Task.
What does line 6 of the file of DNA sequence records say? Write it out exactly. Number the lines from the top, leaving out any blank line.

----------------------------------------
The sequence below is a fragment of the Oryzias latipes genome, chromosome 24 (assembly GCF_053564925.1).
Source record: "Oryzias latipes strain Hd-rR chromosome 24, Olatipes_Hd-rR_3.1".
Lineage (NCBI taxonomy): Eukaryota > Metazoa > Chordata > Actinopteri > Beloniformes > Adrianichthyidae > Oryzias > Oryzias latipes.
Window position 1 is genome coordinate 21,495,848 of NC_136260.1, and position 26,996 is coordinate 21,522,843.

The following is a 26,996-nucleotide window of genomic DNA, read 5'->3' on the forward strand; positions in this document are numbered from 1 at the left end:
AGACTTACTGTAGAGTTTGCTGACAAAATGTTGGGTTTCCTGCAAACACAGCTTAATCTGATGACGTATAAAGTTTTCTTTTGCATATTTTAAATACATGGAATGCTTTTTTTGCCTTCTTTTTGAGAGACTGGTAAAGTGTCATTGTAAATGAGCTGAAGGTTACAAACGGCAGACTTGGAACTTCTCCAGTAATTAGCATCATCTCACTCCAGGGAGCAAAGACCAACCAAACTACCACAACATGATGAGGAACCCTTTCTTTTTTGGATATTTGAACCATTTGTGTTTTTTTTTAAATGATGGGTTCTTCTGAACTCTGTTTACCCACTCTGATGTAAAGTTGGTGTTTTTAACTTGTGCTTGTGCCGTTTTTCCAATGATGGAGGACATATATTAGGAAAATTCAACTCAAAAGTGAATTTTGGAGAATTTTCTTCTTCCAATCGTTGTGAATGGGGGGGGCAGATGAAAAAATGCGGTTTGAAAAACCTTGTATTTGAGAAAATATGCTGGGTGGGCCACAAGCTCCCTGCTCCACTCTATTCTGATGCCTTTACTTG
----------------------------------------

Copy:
AGACTTACTGTAGAGTTTGCTGACAAAATGTTGGGTTTCCTGCAAACACAGCTTAATCTGATGACGTATAAAGTTTTCTTTTGCATATTTTAAATACATGGAATGCTTTTTTTGCCTTCTTTTTGAGAGACTGGTAAAGTGTCATTGTAAATGAGCTGAAGGTTACAAACGGCAGACTTGGAACTTCTCCAGTAATTAGCATCATCTCACTCCAGGGAGCAAAGACCAACCAAACTACCACAACATGATGAGGAACCCTTTCTTTTTTGGATATTTGAACCATTTGTGTTTTTTTTTAAATGATGGGTTCTTCTGAACTCTGTTTACCCACTCTGATGTAAAGTTGGTGTTTTTAACTTGTGCTTGTGCCGTTTTTCCAATGATGGAGGACATATATTAGGAAAATTCAACTCAAAAGTGAATTTTGGAGAATTTTCTTCTTCCAATCGTTGTGAATGGGGGGGGCAGATGAAAAAATGCGGTTTGAAAAACCTTGTATTTGAGAAAATATGCTGGGTGGGCCACAAGCTCCCTGCTCCACTCTATTCTGATGCCTTTACTTG